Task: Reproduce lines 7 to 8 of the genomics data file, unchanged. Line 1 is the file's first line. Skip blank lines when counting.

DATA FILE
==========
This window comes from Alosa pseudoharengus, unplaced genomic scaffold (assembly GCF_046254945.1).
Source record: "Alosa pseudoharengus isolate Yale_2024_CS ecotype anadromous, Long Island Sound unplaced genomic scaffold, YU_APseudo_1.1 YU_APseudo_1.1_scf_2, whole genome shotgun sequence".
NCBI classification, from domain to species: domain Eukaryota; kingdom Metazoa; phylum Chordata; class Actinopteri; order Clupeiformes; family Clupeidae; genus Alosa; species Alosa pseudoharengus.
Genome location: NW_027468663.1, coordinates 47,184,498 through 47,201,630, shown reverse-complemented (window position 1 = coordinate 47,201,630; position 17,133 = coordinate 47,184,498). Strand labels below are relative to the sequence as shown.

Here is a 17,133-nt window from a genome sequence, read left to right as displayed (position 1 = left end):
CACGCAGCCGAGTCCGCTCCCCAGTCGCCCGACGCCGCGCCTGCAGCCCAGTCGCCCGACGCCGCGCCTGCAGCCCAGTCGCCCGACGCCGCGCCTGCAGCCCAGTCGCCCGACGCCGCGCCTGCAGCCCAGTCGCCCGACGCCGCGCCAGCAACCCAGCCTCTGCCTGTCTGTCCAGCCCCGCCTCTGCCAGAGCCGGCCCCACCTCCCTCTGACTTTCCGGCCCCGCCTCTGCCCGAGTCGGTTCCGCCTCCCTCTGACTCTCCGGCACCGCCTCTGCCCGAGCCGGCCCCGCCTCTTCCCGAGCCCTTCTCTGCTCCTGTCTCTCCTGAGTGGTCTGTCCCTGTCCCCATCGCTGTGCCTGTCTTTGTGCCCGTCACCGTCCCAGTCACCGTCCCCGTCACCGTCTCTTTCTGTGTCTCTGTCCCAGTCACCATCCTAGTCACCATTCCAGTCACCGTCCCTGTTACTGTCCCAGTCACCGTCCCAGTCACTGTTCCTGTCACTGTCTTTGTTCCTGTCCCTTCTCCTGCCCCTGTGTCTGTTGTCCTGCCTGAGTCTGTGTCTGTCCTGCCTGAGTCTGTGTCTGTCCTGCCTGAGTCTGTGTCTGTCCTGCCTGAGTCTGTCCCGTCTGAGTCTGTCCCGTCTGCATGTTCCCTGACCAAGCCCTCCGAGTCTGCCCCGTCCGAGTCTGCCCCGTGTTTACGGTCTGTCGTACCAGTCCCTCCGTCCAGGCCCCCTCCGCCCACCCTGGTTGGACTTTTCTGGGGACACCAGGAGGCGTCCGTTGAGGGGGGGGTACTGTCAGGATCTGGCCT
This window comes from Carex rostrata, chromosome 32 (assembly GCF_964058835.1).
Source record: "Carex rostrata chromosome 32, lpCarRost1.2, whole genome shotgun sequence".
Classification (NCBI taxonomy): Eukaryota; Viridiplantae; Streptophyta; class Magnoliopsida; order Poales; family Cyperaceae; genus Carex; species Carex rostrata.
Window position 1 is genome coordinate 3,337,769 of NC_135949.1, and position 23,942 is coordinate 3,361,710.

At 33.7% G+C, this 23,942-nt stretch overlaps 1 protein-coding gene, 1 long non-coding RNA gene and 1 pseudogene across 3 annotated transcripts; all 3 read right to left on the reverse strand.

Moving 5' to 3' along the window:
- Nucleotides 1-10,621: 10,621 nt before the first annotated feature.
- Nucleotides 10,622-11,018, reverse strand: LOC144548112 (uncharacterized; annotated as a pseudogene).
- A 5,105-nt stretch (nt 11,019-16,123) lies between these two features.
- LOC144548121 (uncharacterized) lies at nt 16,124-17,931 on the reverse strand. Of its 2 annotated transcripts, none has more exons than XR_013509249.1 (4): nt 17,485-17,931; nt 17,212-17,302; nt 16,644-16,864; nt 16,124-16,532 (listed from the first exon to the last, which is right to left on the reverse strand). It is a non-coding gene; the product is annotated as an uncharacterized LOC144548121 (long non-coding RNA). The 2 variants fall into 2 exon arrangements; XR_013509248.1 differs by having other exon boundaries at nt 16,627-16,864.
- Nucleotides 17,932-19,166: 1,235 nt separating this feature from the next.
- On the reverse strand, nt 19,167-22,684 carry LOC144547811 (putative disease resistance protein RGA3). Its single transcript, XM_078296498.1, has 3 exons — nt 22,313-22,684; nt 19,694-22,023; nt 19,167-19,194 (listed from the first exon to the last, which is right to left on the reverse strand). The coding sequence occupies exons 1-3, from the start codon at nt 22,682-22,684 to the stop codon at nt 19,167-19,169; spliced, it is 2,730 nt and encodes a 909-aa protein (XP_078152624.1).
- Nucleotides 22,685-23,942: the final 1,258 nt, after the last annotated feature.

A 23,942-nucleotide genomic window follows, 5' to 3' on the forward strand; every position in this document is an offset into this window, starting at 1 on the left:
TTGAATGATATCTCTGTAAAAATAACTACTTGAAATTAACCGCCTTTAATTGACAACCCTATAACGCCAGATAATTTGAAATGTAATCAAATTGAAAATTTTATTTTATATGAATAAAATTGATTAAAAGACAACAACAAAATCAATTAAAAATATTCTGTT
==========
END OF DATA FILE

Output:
This window comes from Carex rostrata, chromosome 32 (assembly GCF_964058835.1).
Source record: "Carex rostrata chromosome 32, lpCarRost1.2, whole genome shotgun sequence".